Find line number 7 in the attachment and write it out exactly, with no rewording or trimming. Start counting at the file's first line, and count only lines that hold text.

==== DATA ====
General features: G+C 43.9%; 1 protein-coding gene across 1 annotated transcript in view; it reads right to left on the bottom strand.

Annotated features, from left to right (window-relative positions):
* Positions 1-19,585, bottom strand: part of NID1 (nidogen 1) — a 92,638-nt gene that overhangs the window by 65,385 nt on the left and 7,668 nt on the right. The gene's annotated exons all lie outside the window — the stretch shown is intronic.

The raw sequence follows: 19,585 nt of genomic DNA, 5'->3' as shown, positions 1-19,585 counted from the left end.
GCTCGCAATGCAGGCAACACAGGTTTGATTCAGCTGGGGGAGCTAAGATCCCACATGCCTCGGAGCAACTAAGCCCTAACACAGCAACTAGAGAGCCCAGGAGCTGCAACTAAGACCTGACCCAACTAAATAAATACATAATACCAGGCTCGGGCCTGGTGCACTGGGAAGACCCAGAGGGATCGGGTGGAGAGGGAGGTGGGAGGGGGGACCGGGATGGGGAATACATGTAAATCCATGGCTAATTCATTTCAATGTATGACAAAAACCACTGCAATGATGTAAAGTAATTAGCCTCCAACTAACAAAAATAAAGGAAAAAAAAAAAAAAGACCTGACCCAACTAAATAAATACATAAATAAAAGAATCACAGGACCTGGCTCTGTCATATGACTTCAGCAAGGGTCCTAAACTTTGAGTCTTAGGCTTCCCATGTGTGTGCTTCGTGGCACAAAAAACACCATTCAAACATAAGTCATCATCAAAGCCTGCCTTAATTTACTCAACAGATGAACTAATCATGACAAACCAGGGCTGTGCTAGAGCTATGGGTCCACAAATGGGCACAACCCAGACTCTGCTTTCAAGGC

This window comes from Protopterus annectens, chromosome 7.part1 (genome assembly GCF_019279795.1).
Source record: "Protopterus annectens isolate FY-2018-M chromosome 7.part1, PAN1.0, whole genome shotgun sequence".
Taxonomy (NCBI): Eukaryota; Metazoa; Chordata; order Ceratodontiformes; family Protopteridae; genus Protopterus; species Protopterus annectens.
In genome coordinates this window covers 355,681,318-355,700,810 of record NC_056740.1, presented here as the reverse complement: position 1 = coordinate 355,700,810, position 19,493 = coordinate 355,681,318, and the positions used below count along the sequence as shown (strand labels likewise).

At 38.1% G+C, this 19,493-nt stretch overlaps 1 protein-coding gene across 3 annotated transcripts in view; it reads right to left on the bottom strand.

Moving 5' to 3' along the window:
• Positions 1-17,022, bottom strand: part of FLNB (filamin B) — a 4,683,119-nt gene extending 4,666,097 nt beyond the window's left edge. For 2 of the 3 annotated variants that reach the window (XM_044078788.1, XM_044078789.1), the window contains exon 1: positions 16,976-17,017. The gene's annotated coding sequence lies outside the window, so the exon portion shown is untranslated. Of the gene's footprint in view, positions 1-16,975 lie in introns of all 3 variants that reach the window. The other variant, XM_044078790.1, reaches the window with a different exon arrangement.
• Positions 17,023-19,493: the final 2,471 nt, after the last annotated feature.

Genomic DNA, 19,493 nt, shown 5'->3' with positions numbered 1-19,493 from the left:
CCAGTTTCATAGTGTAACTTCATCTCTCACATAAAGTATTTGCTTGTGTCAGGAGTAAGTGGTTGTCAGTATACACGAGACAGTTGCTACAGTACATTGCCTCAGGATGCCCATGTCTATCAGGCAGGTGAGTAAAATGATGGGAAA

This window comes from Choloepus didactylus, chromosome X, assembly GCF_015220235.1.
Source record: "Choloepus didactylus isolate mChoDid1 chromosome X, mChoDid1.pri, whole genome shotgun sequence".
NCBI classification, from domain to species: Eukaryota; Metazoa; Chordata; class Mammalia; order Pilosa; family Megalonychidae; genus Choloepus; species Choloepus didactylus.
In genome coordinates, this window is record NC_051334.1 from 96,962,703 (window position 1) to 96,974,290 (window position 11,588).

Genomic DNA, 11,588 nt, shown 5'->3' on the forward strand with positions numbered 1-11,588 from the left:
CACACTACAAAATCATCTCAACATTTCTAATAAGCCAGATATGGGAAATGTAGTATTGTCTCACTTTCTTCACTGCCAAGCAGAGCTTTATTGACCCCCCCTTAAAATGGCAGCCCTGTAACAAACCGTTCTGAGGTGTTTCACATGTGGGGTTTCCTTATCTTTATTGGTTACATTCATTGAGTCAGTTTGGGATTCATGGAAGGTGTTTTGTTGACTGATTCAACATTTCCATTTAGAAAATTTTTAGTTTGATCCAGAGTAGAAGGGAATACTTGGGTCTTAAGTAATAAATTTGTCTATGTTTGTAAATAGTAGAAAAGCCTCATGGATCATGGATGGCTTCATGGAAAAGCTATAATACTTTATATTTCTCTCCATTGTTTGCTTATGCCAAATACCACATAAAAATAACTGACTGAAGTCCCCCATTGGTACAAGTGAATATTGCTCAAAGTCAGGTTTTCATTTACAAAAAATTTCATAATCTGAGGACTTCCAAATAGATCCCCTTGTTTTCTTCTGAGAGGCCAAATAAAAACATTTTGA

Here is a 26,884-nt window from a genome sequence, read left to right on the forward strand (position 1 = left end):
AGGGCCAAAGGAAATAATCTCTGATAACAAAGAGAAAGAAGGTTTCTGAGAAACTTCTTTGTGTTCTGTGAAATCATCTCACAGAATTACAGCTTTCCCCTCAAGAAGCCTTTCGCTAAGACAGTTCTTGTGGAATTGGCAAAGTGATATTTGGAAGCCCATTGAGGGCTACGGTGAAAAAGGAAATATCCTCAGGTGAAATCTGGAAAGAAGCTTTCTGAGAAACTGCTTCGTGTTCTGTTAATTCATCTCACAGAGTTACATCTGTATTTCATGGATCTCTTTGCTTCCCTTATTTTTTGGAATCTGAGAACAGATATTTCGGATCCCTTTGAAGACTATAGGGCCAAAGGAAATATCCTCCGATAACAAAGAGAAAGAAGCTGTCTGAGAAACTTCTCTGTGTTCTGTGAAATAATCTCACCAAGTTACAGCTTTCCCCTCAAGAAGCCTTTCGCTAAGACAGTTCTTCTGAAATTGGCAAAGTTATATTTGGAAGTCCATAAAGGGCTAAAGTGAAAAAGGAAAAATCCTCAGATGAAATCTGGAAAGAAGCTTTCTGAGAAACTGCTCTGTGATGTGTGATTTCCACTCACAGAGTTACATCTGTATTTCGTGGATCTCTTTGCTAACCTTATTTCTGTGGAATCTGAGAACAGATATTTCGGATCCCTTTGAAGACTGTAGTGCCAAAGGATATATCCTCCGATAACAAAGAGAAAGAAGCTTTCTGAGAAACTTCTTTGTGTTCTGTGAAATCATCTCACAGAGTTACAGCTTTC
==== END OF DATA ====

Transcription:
Source record: "Protopterus annectens isolate FY-2018-M chromosome 7.part1, PAN1.0, whole genome shotgun sequence".